As a part of Eastern Michigan University’s Theatre Second Stage series, planting its seeds in the Sponberg Theater this weekend is the production of Jose Cruz Gobzalez’s magical allegory Lily Plants a Garden.
Inspired in part by 9/11, the play takes place in a rubble house where the protagonist, Young Girl, finds a doll and creates a magical tale about a “Zobeing” named Lily who, like herself, exists in a war-torn world. Lily is brought to life through the words of Young Girl where in the story, after being abandoned, Lily is found by a Wuluman couple. However with the arrival of Lily in the Wuluman community, the community reacts negatively against Lily because she is a Zobeing, their enemy.
Long ago, Zobeings and Wulumans used to live in a community together in which they planted beautiful gardens but after an argument with a Zobeing and a Wuluman a fight began that later led to the Great Endless Forgotten War. In this, they separated and left their gardens non-existent.
As the war continues centuries later the knowledge about the garden and why it came to be has disappeared. By going against the odds, Lily plants a garden of hope and beauty in the world around her.
A third-year graduate student in EMU’s MFA of applied theatre for the young program and the director of Lily Plants a Garden, Elizabeth Shaffer, wanted to direct the play for three years after reading some of the plays written by the playwright.
“I loved what the play was about and that it didn’t have an answer,” she said. “I love plays that let you think at the end. I was just really drawn to the story.”
A significant part of the play that Shaffer mentioned that she loves is the incorporation of puppetry.
“Having the puppets adds to the magic of the show,” she said. “They are absolutely beautiful.”
Shaffer’s husband, Seth Shaffer, has an MFA in puppetry arts at the University of Connecticut and has helped the production with the handing and performance of the puppets.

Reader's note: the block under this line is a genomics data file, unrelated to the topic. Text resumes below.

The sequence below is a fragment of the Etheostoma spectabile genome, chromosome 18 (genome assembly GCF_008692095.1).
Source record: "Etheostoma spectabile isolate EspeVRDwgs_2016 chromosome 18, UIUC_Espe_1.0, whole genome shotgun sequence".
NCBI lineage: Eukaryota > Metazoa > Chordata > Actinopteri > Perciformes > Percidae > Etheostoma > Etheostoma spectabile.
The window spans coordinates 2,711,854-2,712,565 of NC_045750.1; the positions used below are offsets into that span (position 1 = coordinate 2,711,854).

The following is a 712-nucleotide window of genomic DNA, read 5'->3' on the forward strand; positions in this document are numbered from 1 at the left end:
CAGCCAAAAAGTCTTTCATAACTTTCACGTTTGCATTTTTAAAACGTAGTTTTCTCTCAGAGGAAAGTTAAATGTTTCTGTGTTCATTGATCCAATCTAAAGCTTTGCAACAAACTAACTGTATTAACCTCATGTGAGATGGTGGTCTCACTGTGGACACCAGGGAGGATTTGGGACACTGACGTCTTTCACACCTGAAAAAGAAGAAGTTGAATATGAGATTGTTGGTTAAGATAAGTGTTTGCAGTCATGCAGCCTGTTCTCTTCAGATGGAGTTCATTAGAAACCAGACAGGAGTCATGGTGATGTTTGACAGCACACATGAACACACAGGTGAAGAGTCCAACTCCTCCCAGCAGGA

“We have three different types of puppetry,” she said. “What I like about it is that it will open people up to see the different types of puppetry because I feel like in our culture we are more exposed to hand puppets.”
The show will also include original music written by Howard Cass who has written original music from the earlier theatre production of Anne of Green Gables. Shaffer called his music “a good driving force.”
“He wrote very beautiful music for Lily’s character in the play and it’s just about the actor moving in the space and the lighting and the sound is almost like another character. It is a very collaborative process,” Shaffer said.
An imaginative story that touches on topics such as identity, acceptance and family, Shaffer believes Lily Plants a Gardenis for everybody.
“It deals with war and the play does not give an answer about war but the play gives us something to think about with our actions and why we do what we do. That is why this play is good for everyone because it reminds us of our actions,” she said.
Lily Plants a Gardenwill be performed March 11-12 at 7 p.m. and March 13 at 2 p.m. and school matinees performances will be March 15-16 at 10 a.m. in the Sponberg Theatre in Quirk Dramatic Arts Building. Ticket prices are $7.
Tickets are available in person at the Convocation Center, the Student Center ticket office or the Quirk Box Office, by phone at 734-487-2282 and online at emutix.com. Recommended for ages 8+.